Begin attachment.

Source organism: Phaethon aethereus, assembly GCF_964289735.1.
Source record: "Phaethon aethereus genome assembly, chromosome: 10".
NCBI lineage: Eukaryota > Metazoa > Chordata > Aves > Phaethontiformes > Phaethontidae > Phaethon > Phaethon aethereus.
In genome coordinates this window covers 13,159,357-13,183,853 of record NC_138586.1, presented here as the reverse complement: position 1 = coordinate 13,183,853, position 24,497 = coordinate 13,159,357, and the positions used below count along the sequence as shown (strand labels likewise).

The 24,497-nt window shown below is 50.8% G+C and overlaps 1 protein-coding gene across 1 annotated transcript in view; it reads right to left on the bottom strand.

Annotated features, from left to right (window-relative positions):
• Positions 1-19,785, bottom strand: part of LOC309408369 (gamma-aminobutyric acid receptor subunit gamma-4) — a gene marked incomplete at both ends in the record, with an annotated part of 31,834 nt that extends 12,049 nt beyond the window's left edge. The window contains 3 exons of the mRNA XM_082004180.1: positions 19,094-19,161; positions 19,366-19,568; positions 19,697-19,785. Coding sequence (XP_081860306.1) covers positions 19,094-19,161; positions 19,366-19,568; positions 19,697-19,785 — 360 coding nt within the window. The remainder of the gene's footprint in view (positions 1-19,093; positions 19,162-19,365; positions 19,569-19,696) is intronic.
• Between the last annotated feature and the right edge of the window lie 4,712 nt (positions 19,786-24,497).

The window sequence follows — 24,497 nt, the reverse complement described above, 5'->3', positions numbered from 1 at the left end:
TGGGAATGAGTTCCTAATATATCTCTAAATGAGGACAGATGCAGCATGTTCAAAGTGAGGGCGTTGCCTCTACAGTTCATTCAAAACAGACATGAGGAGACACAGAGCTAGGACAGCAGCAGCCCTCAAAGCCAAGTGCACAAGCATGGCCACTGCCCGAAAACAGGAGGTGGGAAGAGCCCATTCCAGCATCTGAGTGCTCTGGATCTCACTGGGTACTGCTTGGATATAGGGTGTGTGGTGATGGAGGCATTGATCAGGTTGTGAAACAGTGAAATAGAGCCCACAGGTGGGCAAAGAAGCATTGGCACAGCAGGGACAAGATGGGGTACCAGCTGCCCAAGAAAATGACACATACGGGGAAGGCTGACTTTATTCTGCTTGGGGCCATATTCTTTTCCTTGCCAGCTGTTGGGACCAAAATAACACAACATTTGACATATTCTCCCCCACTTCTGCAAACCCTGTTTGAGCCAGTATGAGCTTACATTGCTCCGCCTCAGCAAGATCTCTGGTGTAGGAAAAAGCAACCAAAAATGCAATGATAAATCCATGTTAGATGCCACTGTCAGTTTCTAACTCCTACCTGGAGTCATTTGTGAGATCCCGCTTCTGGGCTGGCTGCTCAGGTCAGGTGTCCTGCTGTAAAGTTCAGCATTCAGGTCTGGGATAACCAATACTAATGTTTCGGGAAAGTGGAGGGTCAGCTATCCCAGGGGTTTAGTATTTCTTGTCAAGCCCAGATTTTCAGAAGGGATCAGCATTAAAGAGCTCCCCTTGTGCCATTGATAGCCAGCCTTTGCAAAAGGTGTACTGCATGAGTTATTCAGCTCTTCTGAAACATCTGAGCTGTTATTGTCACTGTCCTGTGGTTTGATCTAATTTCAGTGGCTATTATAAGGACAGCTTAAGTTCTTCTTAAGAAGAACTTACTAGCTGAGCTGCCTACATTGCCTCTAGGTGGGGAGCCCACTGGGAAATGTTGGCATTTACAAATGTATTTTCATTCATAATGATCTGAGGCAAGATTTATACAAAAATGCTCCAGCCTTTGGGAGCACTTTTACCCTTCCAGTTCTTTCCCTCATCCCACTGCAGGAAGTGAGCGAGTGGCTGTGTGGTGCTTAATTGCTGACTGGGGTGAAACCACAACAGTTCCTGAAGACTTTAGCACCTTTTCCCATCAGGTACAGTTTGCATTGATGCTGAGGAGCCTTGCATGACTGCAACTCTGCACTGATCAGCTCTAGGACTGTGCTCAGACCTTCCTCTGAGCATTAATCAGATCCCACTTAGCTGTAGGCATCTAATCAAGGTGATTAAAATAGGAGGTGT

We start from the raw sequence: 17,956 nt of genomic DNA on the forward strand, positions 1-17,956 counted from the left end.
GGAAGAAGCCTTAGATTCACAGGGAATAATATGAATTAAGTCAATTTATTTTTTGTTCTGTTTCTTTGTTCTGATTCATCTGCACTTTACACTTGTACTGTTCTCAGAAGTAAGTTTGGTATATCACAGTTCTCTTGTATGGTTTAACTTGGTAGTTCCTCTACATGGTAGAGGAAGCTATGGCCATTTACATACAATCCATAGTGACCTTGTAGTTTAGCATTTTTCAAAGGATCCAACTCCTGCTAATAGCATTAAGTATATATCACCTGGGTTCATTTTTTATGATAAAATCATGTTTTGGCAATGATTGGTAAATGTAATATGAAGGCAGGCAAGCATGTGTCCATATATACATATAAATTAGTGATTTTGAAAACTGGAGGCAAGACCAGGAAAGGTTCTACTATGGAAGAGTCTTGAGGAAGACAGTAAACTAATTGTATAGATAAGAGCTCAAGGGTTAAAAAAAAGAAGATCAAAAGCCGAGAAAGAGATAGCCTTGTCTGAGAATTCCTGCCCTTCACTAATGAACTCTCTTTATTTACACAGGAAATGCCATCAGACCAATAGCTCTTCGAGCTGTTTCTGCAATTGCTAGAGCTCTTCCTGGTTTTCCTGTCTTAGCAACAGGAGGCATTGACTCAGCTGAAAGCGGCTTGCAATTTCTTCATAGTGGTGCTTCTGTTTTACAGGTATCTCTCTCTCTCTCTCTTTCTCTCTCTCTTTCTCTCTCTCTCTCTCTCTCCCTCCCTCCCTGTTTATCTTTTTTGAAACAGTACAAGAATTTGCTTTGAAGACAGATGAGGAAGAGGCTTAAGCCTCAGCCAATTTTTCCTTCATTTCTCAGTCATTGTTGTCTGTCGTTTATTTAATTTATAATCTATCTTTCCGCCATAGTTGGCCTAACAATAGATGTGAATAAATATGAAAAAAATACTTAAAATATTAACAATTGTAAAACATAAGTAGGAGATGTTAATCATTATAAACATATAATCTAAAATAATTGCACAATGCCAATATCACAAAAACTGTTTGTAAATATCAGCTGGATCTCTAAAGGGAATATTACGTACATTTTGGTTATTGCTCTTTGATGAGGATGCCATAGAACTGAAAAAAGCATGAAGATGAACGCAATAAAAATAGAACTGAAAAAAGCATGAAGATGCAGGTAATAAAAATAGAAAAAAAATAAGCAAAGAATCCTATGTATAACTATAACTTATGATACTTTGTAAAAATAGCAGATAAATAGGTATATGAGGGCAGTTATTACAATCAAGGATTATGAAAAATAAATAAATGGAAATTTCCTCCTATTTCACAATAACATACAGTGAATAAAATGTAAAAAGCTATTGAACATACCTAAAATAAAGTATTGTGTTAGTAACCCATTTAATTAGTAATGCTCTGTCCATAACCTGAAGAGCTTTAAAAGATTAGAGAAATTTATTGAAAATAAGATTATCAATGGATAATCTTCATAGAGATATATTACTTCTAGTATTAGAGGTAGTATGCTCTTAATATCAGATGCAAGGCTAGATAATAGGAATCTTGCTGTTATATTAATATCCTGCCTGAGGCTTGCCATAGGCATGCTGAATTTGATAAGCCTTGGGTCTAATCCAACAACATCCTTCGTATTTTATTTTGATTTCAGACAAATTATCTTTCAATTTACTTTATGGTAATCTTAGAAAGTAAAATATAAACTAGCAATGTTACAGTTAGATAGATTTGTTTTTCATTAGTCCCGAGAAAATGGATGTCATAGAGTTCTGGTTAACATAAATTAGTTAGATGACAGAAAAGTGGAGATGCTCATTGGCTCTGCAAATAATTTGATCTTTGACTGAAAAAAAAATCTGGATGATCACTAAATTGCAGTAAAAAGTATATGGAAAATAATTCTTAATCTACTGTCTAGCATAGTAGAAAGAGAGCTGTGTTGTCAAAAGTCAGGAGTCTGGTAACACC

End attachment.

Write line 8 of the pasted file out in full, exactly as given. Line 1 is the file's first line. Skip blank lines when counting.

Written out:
• Between the last annotated feature and the right edge of the window lie 4,712 nt (positions 19,786-24,497).